- WND - http://www.wnd.com -
Gold today, gone tomorrow
Posted By -NO AUTHOR- On 03/19/2004 @ 1:00 am In Commentary | Comments Disabled
Editor’s note: The following is a guest commentary from one of WND’s sponsors, Kevin DeMeritt, president of Lear Financial. If you would like to learn more about investing in precious metals, take advantage of the free information Lear Financial is making available to WND readers.
It’s a figure that’s virtually impossible to get your mind around. A trillion seconds, for comparison purposes, is 31,546 years. A trillion pennies equals a block almost a football field cubed. And a trillion dollars of debt amounts to more trouble than we could ever possibly imagine.
But we are not $1 trillion in debt. We are $34 trillion in debt. Actually, we are $34,443,295,784,000 in total debt (that’s the sum of the debt of American consumers, businesses, financial institutions and federal and state governments). That amounts to $117,808 for every man, woman and child in America. And this runaway debt train doesn’t show any signs of slowing. Consider the following:
Consumers … getting consumed
As it is, consumers are not in the greatest of economic health.
‘Irrational exuberance’ revisited
Even so, there remains today an almost “irrational exuberance,” to use Alan Greenspan’s famous stock bubble quote, in the current stock market.
So … given record-breaking debt, the sinking dollar and America’s compromised consumers, what’s today’s wisest course? The answer may be to look at the last time these conditions existed in the U.S.
You’d have to look at the later ’60s. That’s when interest rates were poised to rise as a result of economic circumstances resembling today’s. And rise they did, for the next 15 years. Interestingly enough, this period correlated almost exactly with a rising gold market. That’s when gold went from $36 an ounce to $850 an ounce for a remarkable 2,261 percent increase.
According to Richard Russell, “Gold is the only money with intrinsic value and which has no debt against it. As such, gold is ‘bankrupt-proof.’ This is the great value of gold. In an all-out inflationary environment, gold will tend to keep up with inflation. On the other hand, in a disastrous deflationary credit collapse, gold stands as intrinsic money that will defy bankruptcy. Should there be a panic out of all paper currency in a world deflationary collapse, there could be a panic to own the only money that is pure intrinsic value … gold.”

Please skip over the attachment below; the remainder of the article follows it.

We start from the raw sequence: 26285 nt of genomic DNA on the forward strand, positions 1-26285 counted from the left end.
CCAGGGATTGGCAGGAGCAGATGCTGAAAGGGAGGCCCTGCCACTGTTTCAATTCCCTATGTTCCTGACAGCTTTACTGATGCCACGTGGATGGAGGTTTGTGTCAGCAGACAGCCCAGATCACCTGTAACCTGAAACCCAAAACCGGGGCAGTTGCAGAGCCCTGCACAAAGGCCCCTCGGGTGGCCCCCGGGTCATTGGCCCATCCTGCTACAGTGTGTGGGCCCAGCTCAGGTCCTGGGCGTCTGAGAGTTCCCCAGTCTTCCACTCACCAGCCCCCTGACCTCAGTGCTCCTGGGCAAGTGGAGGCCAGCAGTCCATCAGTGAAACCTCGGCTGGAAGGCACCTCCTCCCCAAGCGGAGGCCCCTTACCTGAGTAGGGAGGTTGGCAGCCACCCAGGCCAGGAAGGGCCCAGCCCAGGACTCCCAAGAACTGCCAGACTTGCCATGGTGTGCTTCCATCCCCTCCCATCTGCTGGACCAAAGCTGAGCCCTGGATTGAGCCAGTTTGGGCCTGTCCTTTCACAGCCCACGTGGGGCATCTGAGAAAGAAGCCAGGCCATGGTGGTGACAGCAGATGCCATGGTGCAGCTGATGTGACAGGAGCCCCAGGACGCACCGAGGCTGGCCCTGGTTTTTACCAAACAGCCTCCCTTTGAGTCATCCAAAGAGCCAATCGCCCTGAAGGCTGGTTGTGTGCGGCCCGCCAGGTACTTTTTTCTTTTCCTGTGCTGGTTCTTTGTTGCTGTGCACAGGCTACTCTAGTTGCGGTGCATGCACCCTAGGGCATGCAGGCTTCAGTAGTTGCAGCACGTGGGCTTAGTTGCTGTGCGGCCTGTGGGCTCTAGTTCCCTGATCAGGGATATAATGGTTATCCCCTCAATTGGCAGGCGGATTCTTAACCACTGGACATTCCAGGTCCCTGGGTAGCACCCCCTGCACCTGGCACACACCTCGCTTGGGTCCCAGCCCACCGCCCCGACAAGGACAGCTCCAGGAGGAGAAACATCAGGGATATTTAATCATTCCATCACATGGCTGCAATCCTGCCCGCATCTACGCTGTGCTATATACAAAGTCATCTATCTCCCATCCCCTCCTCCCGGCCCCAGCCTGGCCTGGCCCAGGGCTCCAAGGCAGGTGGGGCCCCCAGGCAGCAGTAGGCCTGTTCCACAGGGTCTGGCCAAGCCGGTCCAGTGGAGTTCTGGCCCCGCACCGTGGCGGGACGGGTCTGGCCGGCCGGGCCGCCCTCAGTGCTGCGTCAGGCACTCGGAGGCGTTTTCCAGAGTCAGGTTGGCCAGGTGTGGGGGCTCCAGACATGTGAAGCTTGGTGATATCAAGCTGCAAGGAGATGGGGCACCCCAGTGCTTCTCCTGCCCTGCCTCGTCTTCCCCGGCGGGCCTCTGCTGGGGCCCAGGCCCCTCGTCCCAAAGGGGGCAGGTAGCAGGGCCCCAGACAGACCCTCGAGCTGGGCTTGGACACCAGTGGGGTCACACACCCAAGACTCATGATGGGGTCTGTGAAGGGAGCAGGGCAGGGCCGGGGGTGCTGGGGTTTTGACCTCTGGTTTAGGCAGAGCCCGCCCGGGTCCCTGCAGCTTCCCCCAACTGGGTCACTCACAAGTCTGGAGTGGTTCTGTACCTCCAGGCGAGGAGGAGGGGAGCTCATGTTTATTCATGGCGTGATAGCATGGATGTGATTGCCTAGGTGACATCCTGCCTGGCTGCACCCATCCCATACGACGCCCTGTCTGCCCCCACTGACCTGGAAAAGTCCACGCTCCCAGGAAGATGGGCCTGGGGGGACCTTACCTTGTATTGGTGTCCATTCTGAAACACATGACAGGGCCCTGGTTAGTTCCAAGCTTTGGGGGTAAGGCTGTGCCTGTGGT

Along with gold and its impressive performance over the past three years, gold’s “sister” metals, silver, platinum and palladium, have all been showing spectacular promise lately. But gold is the world’s acknowledged “default” currency – the standard of value the world turns to when there are few other monetary options.
Supply issues also tell a story. Current annual gold production is only about 2,500 tons. But demand has averaged about 4,000 tons over the past 10 years. Today, the short position amounts to two to five years of current production. Rising gold prices will certainly cause a “stampede to cover” – and that could, in turn, push gold prices even higher.
Now, couple this short supply issue with these other offshore factors (according to Nick Guarino, editor of The Wall Street Underground – along with a stack of correlating news reports):
Gold today, gone tomorrow
If rates do climb this year as many analysts believe, if the dollar falls another 10 percent as Merrill Lynch predicts, if gold continues to feed on higher rates as they did in the ’70s, there’s a good chance that the precious metals will continue their established bull market. Perhaps for years to come.
In the shorter term, Merrill Lynch believes that gold’s rise will top $500 an ounce this year. But Barrons topped Merrill’s prediction: That financial publication recently included a prediction that gold’s rise could exceed $800 an ounce.
Now that’s one number, at least, you can get your mind around.
Special for WND readers, Lear Financial is making available free information on investing in precious metals.
With more than 20 years of industry experience, Kevin DeMeritt is president of Lear Financial, one of today’s fastest growing and most successful precious metals investment firms.
Article printed from WND: http://www.wnd.com
URL to article: http://www.wnd.com/2004/03/23797/
© Copyright 1997-2013. All Rights Reserved. WND.com.